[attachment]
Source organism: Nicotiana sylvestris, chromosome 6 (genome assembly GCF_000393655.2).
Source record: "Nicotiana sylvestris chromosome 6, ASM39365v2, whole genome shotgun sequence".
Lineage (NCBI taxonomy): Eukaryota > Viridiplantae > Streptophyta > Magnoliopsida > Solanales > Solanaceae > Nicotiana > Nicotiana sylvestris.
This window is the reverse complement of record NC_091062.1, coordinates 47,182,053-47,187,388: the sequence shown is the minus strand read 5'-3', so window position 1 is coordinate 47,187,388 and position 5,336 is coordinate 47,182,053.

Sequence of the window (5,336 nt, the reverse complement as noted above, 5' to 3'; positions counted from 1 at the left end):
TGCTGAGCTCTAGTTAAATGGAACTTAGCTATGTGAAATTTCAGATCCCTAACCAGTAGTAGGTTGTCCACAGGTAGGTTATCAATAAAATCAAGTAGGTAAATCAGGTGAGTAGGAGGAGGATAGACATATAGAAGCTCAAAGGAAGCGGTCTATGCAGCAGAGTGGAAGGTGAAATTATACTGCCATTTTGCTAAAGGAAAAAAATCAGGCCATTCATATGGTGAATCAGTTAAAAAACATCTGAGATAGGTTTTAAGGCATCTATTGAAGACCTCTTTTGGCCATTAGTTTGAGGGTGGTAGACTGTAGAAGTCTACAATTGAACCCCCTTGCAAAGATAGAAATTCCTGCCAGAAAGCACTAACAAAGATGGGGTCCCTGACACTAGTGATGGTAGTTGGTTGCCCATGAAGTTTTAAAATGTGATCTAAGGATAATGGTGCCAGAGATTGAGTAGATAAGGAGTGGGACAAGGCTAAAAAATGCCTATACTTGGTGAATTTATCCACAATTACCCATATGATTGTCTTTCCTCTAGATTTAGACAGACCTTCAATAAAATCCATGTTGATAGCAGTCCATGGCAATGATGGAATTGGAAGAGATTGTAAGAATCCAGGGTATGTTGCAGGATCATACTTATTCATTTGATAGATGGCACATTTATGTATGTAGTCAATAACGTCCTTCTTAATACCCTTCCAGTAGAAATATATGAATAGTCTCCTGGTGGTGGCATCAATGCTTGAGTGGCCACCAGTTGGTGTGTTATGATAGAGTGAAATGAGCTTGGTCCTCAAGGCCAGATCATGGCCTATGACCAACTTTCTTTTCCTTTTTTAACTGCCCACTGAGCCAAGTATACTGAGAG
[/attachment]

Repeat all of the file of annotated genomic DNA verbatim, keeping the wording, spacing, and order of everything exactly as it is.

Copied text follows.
Source organism: Nicotiana sylvestris, chromosome 6 (genome assembly GCF_000393655.2).
Source record: "Nicotiana sylvestris chromosome 6, ASM39365v2, whole genome shotgun sequence".
Lineage (NCBI taxonomy): Eukaryota > Viridiplantae > Streptophyta > Magnoliopsida > Solanales > Solanaceae > Nicotiana > Nicotiana sylvestris.
This window is the reverse complement of record NC_091062.1, coordinates 47,182,053-47,187,388: the sequence shown is the minus strand read 5'-3', so window position 1 is coordinate 47,187,388 and position 5,336 is coordinate 47,182,053.

Sequence of the window (5,336 nt, the reverse complement as noted above, 5' to 3'; positions counted from 1 at the left end):
TGCTGAGCTCTAGTTAAATGGAACTTAGCTATGTGAAATTTCAGATCCCTAACCAGTAGTAGGTTGTCCACAGGTAGGTTATCAATAAAATCAAGTAGGTAAATCAGGTGAGTAGGAGGAGGATAGACATATAGAAGCTCAAAGGAAGCGGTCTATGCAGCAGAGTGGAAGGTGAAATTATACTGCCATTTTGCTAAAGGAAAAAAATCAGGCCATTCATATGGTGAATCAGTTAAAAAACATCTGAGATAGGTTTTAAGGCATCTATTGAAGACCTCTTTTGGCCATTAGTTTGAGGGTGGTAGACTGTAGAAGTCTACAATTGAACCCCCTTGCAAAGATAGAAATTCCTGCCAGAAAGCACTAACAAAGATGGGGTCCCTGACACTAGTGATGGTAGTTGGTTGCCCATGAAGTTTTAAAATGTGATCTAAGGATAATGGTGCCAGAGATTGAGTAGATAAGGAGTGGGACAAGGCTAAAAAATGCCTATACTTGGTGAATTTATCCACAATTACCCATATGATTGTCTTTCCTCTAGATTTAGACAGACCTTCAATAAAATCCATGTTGATAGCAGTCCATGGCAATGATGGAATTGGAAGAGATTGTAAGAATCCAGGGTATGTTGCAGGATCATACTTATTCATTTGATAGATGGCACATTTATGTATGTAGTCAATAACGTCCTTCTTAATACCCTTCCAGTAGAAATATATGAATAGTCTCCTGGTGGTGGCATCAATGCTTGAGTGGCCACCAGTTGGTGTGTTATGATAGAGTGAAATGAGCTTGGTCCTCAAGGCCAGATCATGGCCTATGACCAACTTTCTTTTCCTTTTTTAACTGCCCACTGAGCCAAGTATACTGAGAG